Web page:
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Flower girl fashion

Flower girls, wedding flower girls, bridal attendants,
A flower girl traditionally patters down the aisle clutching a miniature bridal bouquet or scattering petals from a basket along the way. While a miniature fairy princess leading a procession of adults is both adorable and endearing, they can be relatively high maintenance to incorporate into your day. Whether you're calling on a sibling's offspring, a young cousin or a friend's little princess to fill the role, you will need to make sure that your flower girl is comfortable with you, your ceremony, her outfit and her responsibilities.

Choose a suitable outfit

These days, there are no set rules around flower girl fashion. Some brides like to draw features from their own wedding gowns, choosing parallel colours, fabrics, shapes or themes to shape their flower girl's look. If there is no obvious theme for your bridal party's attire, consider choosing a flower girl outfit to match up with the general feel of your wedding. Is it classic, modern, fashion-forward, elegant, casual or glamorous?

Make sure your design is conservative, age appropriate and low maintenance. If your flower girl is particularly young, she will tire quickly from pulling up a fine spaghetti strap every time it falls. Consider what you would have liked to have worn at her age and consult with both she and her mother in the planning process. You wouldn't want your sweet little niece throwing a tantrum on the morning of your wedding because she thinks bows are stupid or the high neckline is out to choke her.

Take your flower girl through her responsibilities

The colourful stain-glass windows and magnificently high ceilings featured in churches, together with vibrant flower arrangements and an unfamiliar celebrant at the ceremony, can all be quite overwhelming for little ones. If you are having a rehearsal prior to your big day, be sure to invite the flower girl along so that she can familiarise herself with the surroundings and her role. A practice at the venue will help to calm any nerves she has for the big day.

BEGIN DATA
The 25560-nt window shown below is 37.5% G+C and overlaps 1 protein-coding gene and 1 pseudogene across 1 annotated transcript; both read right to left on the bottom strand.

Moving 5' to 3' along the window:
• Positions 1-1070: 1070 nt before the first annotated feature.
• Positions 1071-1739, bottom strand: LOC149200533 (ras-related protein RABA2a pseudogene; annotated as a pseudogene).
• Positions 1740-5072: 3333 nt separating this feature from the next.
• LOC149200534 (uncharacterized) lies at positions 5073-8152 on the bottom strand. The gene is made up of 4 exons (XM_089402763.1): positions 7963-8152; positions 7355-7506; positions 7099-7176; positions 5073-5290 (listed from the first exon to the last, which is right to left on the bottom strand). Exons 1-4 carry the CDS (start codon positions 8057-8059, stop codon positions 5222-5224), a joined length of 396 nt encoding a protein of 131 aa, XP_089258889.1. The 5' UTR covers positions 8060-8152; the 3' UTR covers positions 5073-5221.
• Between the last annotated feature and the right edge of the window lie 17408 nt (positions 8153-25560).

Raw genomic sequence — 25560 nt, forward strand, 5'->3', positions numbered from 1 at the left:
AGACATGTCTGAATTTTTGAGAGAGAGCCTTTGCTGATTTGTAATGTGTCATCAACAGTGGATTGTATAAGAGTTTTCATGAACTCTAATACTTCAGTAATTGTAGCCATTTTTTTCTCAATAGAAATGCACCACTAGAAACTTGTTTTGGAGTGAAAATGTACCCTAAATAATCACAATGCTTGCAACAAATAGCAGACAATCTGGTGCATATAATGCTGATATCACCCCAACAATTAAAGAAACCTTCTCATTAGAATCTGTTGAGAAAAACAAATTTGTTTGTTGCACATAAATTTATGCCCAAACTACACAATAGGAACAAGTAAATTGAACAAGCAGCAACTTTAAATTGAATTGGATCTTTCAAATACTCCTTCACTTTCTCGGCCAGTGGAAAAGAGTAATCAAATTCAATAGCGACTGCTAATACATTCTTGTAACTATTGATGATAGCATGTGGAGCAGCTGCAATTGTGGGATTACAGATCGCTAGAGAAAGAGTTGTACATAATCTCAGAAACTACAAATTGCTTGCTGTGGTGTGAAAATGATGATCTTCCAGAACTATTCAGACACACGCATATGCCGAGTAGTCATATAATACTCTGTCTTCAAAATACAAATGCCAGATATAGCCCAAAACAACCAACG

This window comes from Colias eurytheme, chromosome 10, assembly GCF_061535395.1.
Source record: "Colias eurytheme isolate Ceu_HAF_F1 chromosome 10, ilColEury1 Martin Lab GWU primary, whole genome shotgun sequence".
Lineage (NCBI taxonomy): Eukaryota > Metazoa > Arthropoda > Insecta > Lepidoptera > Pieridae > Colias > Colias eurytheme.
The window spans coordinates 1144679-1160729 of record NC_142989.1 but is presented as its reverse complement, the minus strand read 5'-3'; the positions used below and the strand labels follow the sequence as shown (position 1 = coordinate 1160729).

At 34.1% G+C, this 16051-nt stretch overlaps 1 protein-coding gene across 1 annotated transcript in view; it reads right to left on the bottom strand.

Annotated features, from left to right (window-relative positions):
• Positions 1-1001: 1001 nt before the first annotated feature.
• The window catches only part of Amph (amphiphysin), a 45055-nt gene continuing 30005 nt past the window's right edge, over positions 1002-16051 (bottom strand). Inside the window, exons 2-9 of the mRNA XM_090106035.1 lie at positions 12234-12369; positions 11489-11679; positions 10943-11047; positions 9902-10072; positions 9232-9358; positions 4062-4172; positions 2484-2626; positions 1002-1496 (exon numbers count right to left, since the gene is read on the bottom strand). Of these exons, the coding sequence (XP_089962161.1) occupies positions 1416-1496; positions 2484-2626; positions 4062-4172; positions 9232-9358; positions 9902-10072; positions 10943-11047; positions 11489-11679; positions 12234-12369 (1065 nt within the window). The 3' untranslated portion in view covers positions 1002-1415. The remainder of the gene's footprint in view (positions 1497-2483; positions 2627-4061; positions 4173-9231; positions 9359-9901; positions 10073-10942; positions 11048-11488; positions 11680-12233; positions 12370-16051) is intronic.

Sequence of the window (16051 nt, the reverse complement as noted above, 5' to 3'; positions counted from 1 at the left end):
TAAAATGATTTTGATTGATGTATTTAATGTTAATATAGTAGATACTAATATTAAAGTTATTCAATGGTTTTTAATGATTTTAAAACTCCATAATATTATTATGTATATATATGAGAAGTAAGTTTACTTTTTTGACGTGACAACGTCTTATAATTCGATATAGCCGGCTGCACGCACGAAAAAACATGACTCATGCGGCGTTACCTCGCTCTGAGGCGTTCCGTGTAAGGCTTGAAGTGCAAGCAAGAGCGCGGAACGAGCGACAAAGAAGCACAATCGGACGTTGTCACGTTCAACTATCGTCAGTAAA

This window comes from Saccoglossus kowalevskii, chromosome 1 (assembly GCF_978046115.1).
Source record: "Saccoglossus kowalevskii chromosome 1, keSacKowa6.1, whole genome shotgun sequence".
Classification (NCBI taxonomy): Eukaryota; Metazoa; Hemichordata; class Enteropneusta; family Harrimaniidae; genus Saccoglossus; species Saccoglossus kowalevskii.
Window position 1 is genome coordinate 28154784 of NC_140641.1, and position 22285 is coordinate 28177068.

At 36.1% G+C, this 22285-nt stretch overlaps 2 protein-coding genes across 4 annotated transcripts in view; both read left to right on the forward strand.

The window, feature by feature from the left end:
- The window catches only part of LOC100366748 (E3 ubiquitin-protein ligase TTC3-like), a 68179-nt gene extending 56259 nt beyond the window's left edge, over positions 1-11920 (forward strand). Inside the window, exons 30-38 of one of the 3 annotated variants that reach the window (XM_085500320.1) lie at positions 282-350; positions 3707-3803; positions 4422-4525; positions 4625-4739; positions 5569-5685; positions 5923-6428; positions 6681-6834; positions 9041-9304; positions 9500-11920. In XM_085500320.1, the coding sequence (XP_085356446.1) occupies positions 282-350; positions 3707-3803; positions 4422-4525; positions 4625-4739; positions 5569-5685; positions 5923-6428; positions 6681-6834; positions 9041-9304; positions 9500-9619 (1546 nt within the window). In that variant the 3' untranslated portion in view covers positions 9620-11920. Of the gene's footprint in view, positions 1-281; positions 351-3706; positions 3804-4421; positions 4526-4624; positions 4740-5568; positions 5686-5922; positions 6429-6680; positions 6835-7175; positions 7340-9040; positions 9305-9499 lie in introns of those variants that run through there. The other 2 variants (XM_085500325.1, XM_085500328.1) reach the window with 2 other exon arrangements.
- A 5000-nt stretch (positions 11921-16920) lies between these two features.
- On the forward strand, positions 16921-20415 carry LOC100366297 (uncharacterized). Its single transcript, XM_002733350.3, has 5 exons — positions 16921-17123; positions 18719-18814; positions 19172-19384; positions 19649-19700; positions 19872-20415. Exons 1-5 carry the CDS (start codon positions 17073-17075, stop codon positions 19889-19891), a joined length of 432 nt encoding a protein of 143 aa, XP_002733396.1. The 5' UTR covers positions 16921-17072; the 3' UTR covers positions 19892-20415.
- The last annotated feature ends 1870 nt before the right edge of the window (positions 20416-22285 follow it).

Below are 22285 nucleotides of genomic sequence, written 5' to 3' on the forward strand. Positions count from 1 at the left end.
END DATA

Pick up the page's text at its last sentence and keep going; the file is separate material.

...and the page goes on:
Introduce her to your minister and your bridal party. Take time to explain the importance of the bouquet so she doesn't abandon it when the novelty wears off. It might be a good idea to make the church rehearsal into a dress rehearsal for any little ones to minimise the chance of them twirling in their skirt, pulling at their collar or tripping on their hem halfway down the aisle. It may also prevent on-the-day tantrums about the way they look or iron out insecurities they are feeling in regards to their role.

Hold the paparazzi please

Always introduce your flower girl to your photographer so that she feels safe with an otherwise stranger. Your guests and your photographer are likely to be eager to snap a string of shots of the little one at her cutest. Some flower girls will love being in the spotlight, while others will shy away and bury themselves in a face full of tears if uncomfortable enough. Explain to your flower girl that the photographer's role is to primarily capture photos of the bride and groom and secondly to produce evidence of those that shared in the celebration with the newlyweds. Tell your photographer to go easy on your flower girl. Allocate time during the photography shoot with the bridal party prior to the ceremony for the photographer to take close ups so as to ease her into the idea. A good photographer will be patient, clear and understanding with little ones, and opt for long action shots that depict the child's sweet innocence.

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